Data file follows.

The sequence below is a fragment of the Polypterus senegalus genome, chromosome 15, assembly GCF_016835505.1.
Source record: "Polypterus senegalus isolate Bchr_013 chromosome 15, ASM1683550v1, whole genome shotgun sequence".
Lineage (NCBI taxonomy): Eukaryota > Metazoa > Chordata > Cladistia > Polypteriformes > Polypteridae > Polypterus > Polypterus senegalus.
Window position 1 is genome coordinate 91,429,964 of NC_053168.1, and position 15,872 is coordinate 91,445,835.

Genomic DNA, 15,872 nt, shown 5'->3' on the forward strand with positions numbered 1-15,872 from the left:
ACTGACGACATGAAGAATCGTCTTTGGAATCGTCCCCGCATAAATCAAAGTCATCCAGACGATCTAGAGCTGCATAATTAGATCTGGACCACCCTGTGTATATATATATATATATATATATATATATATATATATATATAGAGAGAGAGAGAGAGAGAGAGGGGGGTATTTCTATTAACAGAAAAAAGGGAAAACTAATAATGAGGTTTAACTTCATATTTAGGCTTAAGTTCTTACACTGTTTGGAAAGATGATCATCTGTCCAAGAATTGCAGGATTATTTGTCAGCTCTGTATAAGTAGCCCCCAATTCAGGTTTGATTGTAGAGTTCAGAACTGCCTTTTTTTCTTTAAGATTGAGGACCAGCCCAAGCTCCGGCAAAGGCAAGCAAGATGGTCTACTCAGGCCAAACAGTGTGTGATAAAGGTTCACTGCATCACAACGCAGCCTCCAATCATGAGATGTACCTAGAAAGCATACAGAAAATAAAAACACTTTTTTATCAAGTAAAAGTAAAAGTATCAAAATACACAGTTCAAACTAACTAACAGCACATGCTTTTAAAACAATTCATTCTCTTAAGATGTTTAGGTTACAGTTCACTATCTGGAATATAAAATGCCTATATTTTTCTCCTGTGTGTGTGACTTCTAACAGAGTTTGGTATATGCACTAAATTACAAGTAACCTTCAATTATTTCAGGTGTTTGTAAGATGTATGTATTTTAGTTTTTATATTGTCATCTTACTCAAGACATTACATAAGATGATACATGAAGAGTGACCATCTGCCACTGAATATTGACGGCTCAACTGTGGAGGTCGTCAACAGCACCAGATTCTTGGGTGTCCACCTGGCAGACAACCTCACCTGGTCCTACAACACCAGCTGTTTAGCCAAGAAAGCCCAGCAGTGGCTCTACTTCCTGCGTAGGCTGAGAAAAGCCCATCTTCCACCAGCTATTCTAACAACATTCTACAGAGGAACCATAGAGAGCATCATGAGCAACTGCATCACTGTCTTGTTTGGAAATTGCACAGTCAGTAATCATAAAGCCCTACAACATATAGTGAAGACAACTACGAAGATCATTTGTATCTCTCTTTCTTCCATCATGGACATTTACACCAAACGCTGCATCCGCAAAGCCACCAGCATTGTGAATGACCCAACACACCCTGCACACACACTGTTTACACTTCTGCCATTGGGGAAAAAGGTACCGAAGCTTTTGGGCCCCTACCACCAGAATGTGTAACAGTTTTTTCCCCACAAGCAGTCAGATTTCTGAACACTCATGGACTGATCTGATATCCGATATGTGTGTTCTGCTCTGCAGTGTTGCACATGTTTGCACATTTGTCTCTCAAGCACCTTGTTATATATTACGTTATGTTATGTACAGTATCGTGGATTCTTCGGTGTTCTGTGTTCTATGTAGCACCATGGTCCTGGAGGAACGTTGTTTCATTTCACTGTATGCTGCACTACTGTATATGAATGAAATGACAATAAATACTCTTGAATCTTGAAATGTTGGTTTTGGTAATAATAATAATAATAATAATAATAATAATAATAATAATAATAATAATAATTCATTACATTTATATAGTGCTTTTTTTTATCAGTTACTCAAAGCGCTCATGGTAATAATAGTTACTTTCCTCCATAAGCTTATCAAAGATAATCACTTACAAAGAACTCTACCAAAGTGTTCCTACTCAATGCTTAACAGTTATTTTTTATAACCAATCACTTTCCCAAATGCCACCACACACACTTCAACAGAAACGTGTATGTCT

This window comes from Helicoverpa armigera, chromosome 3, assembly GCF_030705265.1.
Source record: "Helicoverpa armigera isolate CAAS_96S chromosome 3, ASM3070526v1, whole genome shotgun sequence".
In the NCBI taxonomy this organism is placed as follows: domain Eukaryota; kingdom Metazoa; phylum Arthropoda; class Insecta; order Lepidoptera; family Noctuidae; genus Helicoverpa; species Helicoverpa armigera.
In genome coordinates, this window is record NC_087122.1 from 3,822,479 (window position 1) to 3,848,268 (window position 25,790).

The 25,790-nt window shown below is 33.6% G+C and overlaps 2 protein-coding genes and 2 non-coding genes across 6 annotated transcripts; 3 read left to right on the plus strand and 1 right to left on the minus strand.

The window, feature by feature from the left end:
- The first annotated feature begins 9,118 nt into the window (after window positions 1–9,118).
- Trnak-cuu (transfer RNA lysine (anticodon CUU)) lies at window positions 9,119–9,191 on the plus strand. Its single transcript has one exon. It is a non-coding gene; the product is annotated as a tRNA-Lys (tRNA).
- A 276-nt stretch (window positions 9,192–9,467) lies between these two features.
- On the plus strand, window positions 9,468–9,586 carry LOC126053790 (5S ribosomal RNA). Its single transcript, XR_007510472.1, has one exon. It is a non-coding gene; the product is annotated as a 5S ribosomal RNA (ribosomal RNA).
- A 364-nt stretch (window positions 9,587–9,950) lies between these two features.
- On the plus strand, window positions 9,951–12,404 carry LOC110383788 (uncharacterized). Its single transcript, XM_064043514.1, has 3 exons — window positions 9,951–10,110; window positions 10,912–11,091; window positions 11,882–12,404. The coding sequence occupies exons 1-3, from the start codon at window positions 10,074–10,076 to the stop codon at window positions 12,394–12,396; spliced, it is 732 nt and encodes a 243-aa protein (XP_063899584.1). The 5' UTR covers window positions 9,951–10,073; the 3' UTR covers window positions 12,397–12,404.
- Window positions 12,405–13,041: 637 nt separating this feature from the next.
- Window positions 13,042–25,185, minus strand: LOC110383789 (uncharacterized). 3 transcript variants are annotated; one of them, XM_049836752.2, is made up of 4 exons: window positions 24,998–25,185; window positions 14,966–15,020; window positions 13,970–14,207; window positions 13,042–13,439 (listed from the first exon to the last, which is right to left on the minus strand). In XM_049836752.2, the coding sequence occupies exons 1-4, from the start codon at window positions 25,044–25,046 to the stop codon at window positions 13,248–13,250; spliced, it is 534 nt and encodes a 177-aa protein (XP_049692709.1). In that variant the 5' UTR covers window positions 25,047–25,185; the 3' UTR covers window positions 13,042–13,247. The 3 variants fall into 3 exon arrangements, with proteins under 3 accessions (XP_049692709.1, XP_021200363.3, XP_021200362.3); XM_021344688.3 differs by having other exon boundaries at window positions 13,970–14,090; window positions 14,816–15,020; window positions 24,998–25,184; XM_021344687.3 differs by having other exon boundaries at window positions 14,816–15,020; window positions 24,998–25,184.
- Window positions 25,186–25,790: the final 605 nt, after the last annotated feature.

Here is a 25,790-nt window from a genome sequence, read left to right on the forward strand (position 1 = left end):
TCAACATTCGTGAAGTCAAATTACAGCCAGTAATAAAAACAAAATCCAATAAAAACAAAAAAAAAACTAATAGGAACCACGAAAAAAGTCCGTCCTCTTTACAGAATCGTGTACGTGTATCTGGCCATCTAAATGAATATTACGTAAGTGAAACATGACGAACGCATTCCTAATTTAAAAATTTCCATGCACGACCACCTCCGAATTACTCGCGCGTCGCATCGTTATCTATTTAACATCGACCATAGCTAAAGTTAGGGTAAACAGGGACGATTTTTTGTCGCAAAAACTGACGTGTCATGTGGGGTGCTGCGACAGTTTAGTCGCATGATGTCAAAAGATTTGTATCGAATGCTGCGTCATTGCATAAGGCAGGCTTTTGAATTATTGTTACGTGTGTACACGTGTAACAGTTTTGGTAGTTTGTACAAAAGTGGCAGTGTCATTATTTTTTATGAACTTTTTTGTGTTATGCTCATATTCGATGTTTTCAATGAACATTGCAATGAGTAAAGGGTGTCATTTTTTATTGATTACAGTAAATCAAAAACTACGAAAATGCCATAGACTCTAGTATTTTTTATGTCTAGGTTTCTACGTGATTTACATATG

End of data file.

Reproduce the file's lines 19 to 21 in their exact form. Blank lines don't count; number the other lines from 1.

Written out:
- Window positions 12,405–13,041: 637 nt separating this feature from the next.
- Window positions 13,042–25,185, minus strand: LOC110383789 (uncharacterized). 3 transcript variants are annotated; one of them, XM_049836752.2, is made up of 4 exons: window positions 24,998–25,185; window positions 14,966–15,020; window positions 13,970–14,207; window positions 13,042–13,439 (listed from the first exon to the last, which is right to left on the minus strand). In XM_049836752.2, the coding sequence occupies exons 1-4, from the start codon at window positions 25,044–25,046 to the stop codon at window positions 13,248–13,250; spliced, it is 534 nt and encodes a 177-aa protein (XP_049692709.1). In that variant the 5' UTR covers window positions 25,047–25,185; the 3' UTR covers window positions 13,042–13,247. The 3 variants fall into 3 exon arrangements, with proteins under 3 accessions (XP_049692709.1, XP_021200363.3, XP_021200362.3); XM_021344688.3 differs by having other exon boundaries at window positions 13,970–14,090; window positions 14,816–15,020; window positions 24,998–25,184; XM_021344687.3 differs by having other exon boundaries at window positions 14,816–15,020; window positions 24,998–25,184.
- Window positions 25,186–25,790: the final 605 nt, after the last annotated feature.